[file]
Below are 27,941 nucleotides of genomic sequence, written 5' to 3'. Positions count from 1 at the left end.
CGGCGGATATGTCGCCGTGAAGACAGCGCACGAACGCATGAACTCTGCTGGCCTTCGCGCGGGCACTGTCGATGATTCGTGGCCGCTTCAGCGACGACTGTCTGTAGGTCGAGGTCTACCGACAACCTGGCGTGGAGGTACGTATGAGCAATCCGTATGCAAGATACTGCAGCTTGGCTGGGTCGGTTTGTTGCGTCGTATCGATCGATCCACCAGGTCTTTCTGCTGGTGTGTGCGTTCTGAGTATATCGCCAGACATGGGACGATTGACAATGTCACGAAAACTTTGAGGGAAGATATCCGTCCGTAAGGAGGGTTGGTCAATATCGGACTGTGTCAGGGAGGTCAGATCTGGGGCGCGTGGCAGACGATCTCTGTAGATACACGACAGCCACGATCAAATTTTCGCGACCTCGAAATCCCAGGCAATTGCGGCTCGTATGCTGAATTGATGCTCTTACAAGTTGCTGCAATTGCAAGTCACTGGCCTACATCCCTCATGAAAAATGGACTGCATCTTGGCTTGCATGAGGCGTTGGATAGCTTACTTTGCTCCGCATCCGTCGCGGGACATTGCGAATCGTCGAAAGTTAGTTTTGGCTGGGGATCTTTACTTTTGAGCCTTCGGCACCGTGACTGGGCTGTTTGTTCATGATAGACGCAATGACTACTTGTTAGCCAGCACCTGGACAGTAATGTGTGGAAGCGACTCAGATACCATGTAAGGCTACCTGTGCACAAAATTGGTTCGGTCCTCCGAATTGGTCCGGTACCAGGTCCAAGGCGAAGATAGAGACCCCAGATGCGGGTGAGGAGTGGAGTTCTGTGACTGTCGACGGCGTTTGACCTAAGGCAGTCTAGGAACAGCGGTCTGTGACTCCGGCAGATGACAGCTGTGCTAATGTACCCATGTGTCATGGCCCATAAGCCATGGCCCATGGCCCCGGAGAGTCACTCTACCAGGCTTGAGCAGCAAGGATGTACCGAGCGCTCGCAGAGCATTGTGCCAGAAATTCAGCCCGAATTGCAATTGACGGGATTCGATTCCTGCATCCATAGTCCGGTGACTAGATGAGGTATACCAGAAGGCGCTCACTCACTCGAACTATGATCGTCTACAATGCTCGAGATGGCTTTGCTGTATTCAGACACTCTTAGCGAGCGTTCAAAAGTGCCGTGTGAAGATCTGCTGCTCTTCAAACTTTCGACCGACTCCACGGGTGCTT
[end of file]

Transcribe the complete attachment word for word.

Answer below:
Below are 27,941 nucleotides of genomic sequence, written 5' to 3'. Positions count from 1 at the left end.
CGGCGGATATGTCGCCGTGAAGACAGCGCACGAACGCATGAACTCTGCTGGCCTTCGCGCGGGCACTGTCGATGATTCGTGGCCGCTTCAGCGACGACTGTCTGTAGGTCGAGGTCTACCGACAACCTGGCGTGGAGGTACGTATGAGCAATCCGTATGCAAGATACTGCAGCTTGGCTGGGTCGGTTTGTTGCGTCGTATCGATCGATCCACCAGGTCTTTCTGCTGGTGTGTGCGTTCTGAGTATATCGCCAGACATGGGACGATTGACAATGTCACGAAAACTTTGAGGGAAGATATCCGTCCGTAAGGAGGGTTGGTCAATATCGGACTGTGTCAGGGAGGTCAGATCTGGGGCGCGTGGCAGACGATCTCTGTAGATACACGACAGCCACGATCAAATTTTCGCGACCTCGAAATCCCAGGCAATTGCGGCTCGTATGCTGAATTGATGCTCTTACAAGTTGCTGCAATTGCAAGTCACTGGCCTACATCCCTCATGAAAAATGGACTGCATCTTGGCTTGCATGAGGCGTTGGATAGCTTACTTTGCTCCGCATCCGTCGCGGGACATTGCGAATCGTCGAAAGTTAGTTTTGGCTGGGGATCTTTACTTTTGAGCCTTCGGCACCGTGACTGGGCTGTTTGTTCATGATAGACGCAATGACTACTTGTTAGCCAGCACCTGGACAGTAATGTGTGGAAGCGACTCAGATACCATGTAAGGCTACCTGTGCACAAAATTGGTTCGGTCCTCCGAATTGGTCCGGTACCAGGTCCAAGGCGAAGATAGAGACCCCAGATGCGGGTGAGGAGTGGAGTTCTGTGACTGTCGACGGCGTTTGACCTAAGGCAGTCTAGGAACAGCGGTCTGTGACTCCGGCAGATGACAGCTGTGCTAATGTACCCATGTGTCATGGCCCATAAGCCATGGCCCATGGCCCCGGAGAGTCACTCTACCAGGCTTGAGCAGCAAGGATGTACCGAGCGCTCGCAGAGCATTGTGCCAGAAATTCAGCCCGAATTGCAATTGACGGGATTCGATTCCTGCATCCATAGTCCGGTGACTAGATGAGGTATACCAGAAGGCGCTCACTCACTCGAACTATGATCGTCTACAATGCTCGAGATGGCTTTGCTGTATTCAGACACTCTTAGCGAGCGTTCAAAAGTGCCGTGTGAAGATCTGCTGCTCTTCAAACTTTCGACCGACTCCACGGGTGCTT